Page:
Ilya, a Russian composer, played by Yury Solomin, meets a beautiful woman named Yuko, a Japanese pianist. The music they share makes them feel close to each other and fall in love. However, the long distance between the two countries and the difference of their lives constitute problems they need to consider. A very romantic story accompanied by enchanting musical pieces. Perfect for when you are in the mood for dreams and contemplation.
One-of-a-kind filmmaker-philosopher Terrence Malick has created some of the most visually arresting movies of the twentieth century, and his glorious period tragedy Days of Heaven, featuring Oscar-winning cinematography by Nestor Almendros, stands out among them. In 1910, a Chicago steel worker (Richard Gere) accidentally kills his supervisor and flees to the Texas panhandle with his girlfriend (Brooke Adams) and little sister (Linda Manz) to work harvesting wheat in the fields of a stoic farmer (Sam Shepard). A love triangle, a swarm of locusts, a hellish fire—Malick captures it all with dreamlike authenticity, creating at once a timeless American idyll and a gritty evocation of turn-of-the-century labor.
In a small provincial town, Blanche Ferrand and her uncle own a shop which sells seed and birds. Blanche resents her drab milieu but has no difficulty attracting male suitors who might offer her an escape. One of these is Martin Roumagnac, a building contractor who falls passionately in love with Blanche as soon as he sees her. Blanche appears to reciprocate Martin’s love but, without his knowing, she allows herself to be courted by a wealthy consul, whose wife is grievously ill. The consul proposes that after his wife’s death Blanche should marry him. When Martin learns of this he is thrown into a murderous frenzy…
One reason to want to watch this movie is to see perform one of the most talented actresses of her generation, Nastassja Kinski. Others: Her traumatized husband coming back from WWII, a perfectly suited role for Mr John Savage. The plot is simple and misleading, The scenes full of suspense yet stealing our breath at the least expecting moment. This movie reminds us of what acting used to be and how subtlety creates miracles. Simple and excellent. Continue reading
Pieces of the Action
A low-budget no-brainer, Run Lola Run is a lot more fun than Speed, a big-budget no-brainer from five years ago. It’s just as fast moving, the music is better, and though the characters are almost as hackneyed and predictable, the conceptual side has a lot more punch. If Run Lola Run had opened as widely as Speed and it too had been allowed to function as everyday mall fodder, its release could have been read as an indication that Americans were finally catching up with people in other countries when it comes to the pursuit of mindless pleasures. Instead it’s opening at the Music Box as an art movie.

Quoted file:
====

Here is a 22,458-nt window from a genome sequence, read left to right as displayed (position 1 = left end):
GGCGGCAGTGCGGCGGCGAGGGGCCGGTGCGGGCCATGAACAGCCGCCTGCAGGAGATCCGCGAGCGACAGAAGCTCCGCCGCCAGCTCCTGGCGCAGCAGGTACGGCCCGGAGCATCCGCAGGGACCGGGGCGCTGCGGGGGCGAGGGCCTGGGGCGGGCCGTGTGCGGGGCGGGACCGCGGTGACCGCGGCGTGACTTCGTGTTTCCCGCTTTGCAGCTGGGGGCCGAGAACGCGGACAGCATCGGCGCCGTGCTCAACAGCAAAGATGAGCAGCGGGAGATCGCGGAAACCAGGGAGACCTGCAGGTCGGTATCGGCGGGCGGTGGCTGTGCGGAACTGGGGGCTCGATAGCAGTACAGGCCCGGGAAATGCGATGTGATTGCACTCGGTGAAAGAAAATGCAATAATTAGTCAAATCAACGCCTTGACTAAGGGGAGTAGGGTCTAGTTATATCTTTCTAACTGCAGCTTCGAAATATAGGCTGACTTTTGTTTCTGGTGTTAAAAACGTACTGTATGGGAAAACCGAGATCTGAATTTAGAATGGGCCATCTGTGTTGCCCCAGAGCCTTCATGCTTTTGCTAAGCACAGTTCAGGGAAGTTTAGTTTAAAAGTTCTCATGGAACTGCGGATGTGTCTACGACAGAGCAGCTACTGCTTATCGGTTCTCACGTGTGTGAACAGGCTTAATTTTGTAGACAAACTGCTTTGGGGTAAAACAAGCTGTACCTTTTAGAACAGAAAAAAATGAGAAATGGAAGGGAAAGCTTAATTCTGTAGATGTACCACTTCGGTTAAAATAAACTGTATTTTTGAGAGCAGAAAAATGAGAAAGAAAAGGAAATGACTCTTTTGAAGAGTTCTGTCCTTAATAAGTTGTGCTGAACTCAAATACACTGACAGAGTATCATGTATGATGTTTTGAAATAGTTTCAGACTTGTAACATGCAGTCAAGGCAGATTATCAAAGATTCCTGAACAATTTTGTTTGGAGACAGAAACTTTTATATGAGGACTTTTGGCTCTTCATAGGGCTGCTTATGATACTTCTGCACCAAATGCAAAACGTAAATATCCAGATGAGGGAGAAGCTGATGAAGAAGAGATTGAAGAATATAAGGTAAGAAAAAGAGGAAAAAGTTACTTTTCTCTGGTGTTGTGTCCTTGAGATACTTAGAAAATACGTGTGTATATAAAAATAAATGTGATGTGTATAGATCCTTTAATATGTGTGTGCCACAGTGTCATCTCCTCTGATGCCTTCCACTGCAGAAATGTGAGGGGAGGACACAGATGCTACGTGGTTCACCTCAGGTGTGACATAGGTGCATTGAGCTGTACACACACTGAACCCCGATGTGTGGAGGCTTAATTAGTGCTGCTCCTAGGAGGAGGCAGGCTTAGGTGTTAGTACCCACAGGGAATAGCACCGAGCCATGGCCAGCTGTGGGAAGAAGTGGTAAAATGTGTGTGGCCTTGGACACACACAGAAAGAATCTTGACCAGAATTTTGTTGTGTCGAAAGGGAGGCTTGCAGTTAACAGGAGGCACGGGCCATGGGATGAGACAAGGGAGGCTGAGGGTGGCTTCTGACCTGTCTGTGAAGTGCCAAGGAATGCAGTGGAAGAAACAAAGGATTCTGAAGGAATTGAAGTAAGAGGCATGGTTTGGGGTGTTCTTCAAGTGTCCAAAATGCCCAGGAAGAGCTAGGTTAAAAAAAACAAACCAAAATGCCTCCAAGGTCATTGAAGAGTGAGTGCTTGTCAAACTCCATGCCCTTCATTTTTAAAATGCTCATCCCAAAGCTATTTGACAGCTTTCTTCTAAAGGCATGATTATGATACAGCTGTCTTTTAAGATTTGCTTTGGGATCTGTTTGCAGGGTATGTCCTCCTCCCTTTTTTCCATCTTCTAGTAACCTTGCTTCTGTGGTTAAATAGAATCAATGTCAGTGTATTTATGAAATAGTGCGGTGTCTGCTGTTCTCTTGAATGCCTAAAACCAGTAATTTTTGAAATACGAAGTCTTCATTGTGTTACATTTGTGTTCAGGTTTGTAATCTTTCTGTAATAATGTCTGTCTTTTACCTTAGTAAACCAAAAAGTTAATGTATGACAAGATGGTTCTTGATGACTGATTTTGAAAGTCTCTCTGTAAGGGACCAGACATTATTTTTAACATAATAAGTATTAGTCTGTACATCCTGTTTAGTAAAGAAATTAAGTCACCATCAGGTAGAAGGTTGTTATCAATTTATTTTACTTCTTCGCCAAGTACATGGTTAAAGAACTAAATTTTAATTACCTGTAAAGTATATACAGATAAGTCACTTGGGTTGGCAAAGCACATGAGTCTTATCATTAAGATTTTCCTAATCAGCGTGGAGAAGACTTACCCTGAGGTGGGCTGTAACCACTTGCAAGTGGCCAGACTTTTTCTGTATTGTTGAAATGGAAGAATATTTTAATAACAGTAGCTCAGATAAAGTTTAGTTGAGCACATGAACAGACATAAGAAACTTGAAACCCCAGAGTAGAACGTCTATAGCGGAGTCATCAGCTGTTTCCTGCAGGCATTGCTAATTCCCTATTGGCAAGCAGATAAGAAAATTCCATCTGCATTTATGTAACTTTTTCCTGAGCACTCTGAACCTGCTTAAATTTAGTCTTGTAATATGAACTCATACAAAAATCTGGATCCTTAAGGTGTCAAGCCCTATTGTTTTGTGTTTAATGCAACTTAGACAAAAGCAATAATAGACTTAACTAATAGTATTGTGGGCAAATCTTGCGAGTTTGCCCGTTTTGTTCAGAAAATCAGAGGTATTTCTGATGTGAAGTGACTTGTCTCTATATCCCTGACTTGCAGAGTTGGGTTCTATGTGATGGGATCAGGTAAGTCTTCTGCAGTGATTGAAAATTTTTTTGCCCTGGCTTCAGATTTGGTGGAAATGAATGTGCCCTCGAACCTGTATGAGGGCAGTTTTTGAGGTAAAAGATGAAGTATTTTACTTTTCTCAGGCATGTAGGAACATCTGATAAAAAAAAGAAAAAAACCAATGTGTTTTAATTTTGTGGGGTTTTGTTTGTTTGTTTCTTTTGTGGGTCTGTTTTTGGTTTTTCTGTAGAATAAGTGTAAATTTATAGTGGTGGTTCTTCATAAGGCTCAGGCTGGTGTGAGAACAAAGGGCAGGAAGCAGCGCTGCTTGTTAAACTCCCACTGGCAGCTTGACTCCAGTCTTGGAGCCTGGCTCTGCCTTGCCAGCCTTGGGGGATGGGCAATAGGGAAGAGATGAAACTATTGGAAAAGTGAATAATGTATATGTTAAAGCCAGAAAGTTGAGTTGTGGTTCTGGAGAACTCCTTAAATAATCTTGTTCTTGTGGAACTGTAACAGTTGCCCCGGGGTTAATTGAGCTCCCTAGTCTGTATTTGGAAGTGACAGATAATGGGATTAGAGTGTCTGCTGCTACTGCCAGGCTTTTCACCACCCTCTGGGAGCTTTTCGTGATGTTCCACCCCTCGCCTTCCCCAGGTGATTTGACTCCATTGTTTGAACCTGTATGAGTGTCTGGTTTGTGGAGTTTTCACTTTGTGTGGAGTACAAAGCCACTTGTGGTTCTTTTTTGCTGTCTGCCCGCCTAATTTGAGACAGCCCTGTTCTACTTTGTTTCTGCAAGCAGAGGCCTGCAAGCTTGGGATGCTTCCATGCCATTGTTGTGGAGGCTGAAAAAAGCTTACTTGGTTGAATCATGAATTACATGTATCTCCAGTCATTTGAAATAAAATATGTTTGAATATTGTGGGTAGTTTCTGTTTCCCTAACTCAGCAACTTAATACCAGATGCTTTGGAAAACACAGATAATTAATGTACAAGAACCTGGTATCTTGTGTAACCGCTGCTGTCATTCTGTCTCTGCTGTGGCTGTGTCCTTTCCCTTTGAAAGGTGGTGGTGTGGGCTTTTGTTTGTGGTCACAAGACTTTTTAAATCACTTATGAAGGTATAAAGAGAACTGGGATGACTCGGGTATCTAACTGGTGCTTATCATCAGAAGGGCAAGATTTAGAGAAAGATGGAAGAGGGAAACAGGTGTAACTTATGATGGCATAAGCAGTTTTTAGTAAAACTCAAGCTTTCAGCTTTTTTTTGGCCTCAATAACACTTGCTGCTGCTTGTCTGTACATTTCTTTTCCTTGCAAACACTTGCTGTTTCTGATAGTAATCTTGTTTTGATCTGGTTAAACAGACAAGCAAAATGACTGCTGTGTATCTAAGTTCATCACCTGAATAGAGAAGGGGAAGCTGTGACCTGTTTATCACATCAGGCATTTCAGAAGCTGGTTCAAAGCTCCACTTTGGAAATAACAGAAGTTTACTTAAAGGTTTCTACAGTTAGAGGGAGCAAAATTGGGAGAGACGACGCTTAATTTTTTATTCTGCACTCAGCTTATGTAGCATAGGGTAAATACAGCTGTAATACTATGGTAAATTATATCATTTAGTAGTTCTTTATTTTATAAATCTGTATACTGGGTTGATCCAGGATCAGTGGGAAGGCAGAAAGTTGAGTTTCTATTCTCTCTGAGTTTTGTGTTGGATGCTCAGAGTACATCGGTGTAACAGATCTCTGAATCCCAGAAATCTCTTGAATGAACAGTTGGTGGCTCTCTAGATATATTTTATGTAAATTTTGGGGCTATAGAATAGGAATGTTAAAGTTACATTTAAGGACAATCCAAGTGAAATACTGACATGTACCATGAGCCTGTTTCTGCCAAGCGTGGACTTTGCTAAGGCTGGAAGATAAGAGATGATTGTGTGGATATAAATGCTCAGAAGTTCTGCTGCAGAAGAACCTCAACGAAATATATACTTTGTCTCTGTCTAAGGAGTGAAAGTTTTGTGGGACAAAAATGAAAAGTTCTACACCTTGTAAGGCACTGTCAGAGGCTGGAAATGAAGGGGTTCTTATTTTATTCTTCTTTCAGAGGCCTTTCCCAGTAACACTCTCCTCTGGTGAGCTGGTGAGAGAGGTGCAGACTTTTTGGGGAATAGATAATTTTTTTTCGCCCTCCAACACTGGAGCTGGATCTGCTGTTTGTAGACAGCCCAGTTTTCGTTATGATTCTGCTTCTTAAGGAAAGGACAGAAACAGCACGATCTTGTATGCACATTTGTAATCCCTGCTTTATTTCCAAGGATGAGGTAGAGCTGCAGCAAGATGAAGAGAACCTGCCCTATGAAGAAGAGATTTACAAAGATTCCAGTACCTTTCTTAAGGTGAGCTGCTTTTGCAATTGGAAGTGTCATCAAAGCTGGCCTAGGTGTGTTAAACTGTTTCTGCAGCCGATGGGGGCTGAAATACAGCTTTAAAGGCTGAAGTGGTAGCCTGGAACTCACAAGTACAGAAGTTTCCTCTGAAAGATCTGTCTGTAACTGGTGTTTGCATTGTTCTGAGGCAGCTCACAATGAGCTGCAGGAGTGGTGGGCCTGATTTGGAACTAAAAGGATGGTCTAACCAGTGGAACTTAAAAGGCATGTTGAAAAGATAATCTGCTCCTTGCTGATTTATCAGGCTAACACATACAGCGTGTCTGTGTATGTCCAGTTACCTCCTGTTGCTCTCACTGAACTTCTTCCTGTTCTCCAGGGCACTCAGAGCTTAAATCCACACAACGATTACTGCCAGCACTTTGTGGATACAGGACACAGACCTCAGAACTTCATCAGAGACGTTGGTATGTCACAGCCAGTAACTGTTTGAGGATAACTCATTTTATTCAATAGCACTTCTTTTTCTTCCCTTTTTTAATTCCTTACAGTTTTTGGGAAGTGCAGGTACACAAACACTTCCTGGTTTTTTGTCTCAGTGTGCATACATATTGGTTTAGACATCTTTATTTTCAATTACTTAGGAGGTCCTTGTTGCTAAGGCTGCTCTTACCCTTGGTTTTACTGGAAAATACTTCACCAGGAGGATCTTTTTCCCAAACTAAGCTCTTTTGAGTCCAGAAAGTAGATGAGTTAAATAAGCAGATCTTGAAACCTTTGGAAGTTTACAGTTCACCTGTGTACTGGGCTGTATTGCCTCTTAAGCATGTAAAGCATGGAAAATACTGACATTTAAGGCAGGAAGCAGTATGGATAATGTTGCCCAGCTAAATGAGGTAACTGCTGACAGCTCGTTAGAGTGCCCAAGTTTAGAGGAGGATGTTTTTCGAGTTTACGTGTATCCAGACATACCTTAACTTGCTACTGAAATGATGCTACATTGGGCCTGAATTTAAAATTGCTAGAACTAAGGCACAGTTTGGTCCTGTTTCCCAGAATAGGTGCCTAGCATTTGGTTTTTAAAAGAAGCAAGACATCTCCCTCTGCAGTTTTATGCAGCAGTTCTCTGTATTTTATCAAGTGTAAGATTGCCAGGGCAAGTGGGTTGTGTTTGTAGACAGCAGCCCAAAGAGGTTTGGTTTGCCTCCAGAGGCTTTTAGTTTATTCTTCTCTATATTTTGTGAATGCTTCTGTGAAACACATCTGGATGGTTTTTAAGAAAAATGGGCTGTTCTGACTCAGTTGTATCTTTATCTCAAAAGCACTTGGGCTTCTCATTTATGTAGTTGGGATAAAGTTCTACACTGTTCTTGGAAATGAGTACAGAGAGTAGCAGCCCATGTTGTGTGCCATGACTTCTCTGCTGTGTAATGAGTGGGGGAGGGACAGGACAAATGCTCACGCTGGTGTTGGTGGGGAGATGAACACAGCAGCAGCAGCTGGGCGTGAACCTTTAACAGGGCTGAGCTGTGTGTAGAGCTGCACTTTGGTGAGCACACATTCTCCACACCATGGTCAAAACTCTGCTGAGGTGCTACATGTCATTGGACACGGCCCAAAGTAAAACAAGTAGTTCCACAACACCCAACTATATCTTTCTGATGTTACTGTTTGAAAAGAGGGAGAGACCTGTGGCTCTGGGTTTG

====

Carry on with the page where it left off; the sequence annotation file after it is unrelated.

Why try to sell an edgy youth thriller with nothing but kicks on its mind as an art movie? After all, it’s only a movie–a rationale that was trotted out for Speed more times than I care to remember. The dialogue of Run Lola Run is certainly simple and cursory, but it happens to be in subtitled German–which in business terms means that it has to be marketed as a film, not a movie. And of course nobody ever says “It’s only a film,” just as no one ever thinks of saying “It’s only a concert,” “It’s only a novel,” “It’s only a play,” or “It’s only a painting.” Because they’re omnipresent, movies almost oblige us to cut them down a peg or two just so we can breathe around them. Continue reading
Sunflower, or as it is known in Italian I Girasoli, is a movie about how time continues to march on after war whether or not a person’s life does. Casualties on the battlefield is one way in which we discuss how brutal and total a war’s destruction was, but Sunflower offers another way to look at things: the collateral damage, which pertains not just to those civilians who are accidentally killed but to those whose lives are shattered by being in the general area. It makes the horrors of World War II in Italy accessible to us by focusing on how time marches on and leaves behind the broken emotional pieces of a man and a woman.
Vittorio de Sica, the maestro behind such classics as Marriage Italian Style and Yesterday Today and Tomorrow, directs this Italian film with his two favorite stars, Sophia Loren and Marcello Mastroianni, in a story that blends harsh neo-realist imagery with sentiment, touches of comedy and melodrama. Admittedly, the film could easily come across as overtly melodramatic, even sophomoric. And I could see where others might view the film as such. But de Sica was a wonderful director, and combing these kinds of tones and dealing with these storylines was his bread and butter. For me, the melodrama and sentiment is part of the specific Italian flavor in his films. It is also of historical note to point out that Sunflower was the first Western film to be shot in the Soviet Union. Continue reading
The story concerns a young couple who “meet cute” at a fairground. As they dance the night away, the boy expresses his love for the girl, resulting in a startling reaction. The film is unabashedly sentimental, but the performances of the two leads transcend the storyline’s gooier passages. Korhinta was Hungary’s primary entry in the Cannes Film Festival of 1956 — yet another feather in the cap of director Zoltan Fabri, who went on to helm such classics as The Boys from Paul Street and The Fifth Seal.